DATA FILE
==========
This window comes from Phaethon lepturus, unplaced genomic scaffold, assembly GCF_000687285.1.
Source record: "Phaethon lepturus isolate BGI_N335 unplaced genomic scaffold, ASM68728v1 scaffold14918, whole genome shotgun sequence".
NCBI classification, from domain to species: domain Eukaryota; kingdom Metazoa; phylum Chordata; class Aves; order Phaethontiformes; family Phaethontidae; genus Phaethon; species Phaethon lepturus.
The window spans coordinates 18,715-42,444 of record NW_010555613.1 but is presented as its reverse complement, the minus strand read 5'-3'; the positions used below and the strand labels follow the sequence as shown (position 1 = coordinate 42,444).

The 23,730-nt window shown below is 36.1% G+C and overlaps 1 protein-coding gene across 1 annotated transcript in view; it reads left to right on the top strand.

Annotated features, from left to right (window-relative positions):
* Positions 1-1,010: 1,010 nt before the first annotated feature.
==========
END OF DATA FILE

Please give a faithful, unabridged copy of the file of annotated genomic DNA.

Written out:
This window comes from Phaethon lepturus, unplaced genomic scaffold, assembly GCF_000687285.1.
Source record: "Phaethon lepturus isolate BGI_N335 unplaced genomic scaffold, ASM68728v1 scaffold14918, whole genome shotgun sequence".
NCBI classification, from domain to species: domain Eukaryota; kingdom Metazoa; phylum Chordata; class Aves; order Phaethontiformes; family Phaethontidae; genus Phaethon; species Phaethon lepturus.
The window spans coordinates 18,715-42,444 of record NW_010555613.1 but is presented as its reverse complement, the minus strand read 5'-3'; the positions used below and the strand labels follow the sequence as shown (position 1 = coordinate 42,444).

The 23,730-nt window shown below is 36.1% G+C and overlaps 1 protein-coding gene across 1 annotated transcript in view; it reads left to right on the top strand.

Annotated features, from left to right (window-relative positions):
* Positions 1-1,010: 1,010 nt before the first annotated feature.